Her other important films during the decade include the thriller Eastern Promises (2007), directed by David Cronenberg, in which she portrayed a Russian-British midwife who delivers the baby of a drug-addicted 14-year-old prostitute; German director Michael Haneke’s Funny Games (2007), an English remake of his excruciatingly tense thriller, in which Naomi starred as a mother who, along with her family, is held hostage by a pair of sociopathic teenagers; and the political action thriller The International (2007), directed by the German film director Tom Tykwer, in which she played the role of Eleanor Whitman, the assistant district attorney, who joins an Interpol agent to uncover illegal activities to bring to justice one of the world's most powerful banks.
Naomi Watts appeared as Maria Bennett in The Impossible (2012), a fact-based disaster drama, in which María Belón faced the horrible experience of the 2004 Indian Ocean tsunami, along with her family. While the film was a critical darling and a huge box office success, Naomi Watt was profusely acclaimed for her performance, whose tears of pain and fear never appeared fake or idealized, earning nominations for Academy Award, Golden Globe Award and Screen Actors Guild Award for Best Actress. In 2014, she appeared as the actress of a play mounted by a faded Hollywood actor, played by Michael Keaton in Alejandro Gonzalez Inarritu’s dark comedy Birdman or the Unexpected Virtue of Ignorance (2014). The film won four Academy Awards, while Naomi Watts and the other cast members earned the Screen Actors Guild Award. Her subsequent important films include Demolition (2015), about a woman who becomes involved with a widower and The Glass Castle (2017), a drama about a dysfunctional family.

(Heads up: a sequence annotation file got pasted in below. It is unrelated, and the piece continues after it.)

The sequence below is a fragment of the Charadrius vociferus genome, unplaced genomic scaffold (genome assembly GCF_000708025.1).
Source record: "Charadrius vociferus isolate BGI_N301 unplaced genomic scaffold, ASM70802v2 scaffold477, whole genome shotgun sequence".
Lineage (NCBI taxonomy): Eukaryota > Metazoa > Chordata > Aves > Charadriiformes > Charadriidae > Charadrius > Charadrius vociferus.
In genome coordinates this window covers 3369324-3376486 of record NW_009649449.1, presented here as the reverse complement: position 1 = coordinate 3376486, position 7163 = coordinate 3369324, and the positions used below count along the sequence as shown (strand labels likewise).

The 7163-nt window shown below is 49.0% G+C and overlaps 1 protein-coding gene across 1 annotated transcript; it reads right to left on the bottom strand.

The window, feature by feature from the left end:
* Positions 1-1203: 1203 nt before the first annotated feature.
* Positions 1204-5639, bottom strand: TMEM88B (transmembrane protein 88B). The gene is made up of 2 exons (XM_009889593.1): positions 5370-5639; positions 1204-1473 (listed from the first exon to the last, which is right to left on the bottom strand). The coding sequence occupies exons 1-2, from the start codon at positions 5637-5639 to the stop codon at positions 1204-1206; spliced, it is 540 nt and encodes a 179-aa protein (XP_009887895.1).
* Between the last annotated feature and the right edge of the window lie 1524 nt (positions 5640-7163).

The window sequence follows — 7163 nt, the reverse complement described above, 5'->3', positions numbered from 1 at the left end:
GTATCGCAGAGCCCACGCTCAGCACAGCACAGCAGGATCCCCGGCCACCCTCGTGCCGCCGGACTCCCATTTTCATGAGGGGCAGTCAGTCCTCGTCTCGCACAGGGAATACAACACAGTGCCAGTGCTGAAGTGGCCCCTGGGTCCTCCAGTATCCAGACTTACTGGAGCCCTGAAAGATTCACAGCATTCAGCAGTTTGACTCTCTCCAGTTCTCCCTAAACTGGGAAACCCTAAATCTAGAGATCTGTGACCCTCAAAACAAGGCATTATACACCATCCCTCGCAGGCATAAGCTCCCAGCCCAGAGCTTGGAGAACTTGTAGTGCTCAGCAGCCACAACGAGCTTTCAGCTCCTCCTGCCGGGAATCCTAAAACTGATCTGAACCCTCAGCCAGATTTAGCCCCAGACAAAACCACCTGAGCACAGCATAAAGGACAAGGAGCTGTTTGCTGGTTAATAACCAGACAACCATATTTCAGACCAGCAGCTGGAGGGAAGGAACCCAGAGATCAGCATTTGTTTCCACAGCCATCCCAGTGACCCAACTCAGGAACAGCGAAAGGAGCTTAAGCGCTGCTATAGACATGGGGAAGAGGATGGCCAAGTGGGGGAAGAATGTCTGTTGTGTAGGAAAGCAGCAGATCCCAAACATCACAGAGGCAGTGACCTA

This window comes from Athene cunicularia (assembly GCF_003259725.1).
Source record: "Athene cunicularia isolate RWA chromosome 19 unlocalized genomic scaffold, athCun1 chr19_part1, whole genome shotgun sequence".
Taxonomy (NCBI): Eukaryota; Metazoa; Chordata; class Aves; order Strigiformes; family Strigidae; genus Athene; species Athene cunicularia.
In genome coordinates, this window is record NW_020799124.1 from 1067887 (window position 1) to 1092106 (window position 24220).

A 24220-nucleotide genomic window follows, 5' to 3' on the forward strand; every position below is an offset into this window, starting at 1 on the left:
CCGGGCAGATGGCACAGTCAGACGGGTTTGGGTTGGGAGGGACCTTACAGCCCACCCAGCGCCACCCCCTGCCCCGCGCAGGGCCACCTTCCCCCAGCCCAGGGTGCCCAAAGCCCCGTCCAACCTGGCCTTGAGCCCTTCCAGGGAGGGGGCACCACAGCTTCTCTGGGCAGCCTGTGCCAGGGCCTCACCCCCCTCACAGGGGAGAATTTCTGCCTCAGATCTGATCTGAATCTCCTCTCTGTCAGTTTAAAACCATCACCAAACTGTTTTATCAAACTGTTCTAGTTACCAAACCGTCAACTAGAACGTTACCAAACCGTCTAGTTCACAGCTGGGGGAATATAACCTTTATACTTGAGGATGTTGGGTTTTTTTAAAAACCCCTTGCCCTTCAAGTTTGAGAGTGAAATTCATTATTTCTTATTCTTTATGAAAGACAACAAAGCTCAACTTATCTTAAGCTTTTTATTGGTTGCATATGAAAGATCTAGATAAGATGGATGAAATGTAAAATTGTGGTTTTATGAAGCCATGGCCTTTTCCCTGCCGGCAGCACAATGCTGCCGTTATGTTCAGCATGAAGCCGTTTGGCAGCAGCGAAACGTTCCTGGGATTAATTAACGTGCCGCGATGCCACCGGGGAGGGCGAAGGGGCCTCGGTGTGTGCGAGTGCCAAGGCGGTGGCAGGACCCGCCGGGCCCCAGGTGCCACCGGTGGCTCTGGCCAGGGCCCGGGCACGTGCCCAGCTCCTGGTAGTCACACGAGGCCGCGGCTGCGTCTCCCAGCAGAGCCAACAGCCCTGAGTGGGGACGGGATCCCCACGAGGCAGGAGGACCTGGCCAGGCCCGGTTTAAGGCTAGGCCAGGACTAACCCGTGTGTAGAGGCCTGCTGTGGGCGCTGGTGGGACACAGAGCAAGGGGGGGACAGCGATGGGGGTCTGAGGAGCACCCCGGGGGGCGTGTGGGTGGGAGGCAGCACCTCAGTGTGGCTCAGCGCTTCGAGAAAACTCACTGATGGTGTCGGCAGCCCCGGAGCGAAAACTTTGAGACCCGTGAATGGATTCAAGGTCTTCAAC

In her personal life, Naomi Watts never married, but had a relationship with Australian actor Heath Ledge from August 2002 to May 2004. After that, she began a relationship with American actor Isaac Liev Schreiber, with whom she appeared in The Painted Veil. After having two sons together in 2007 and 2008, they announced their split on 26 September 2016, after eleven years of togetherness. Since 2017, Naomi has been dating Billy Crudup, whom she met on the set of the Netflix drama series Gypsy and they made their red-carpet debut as a couple at the Screen Actors Guild Awards in February 2022.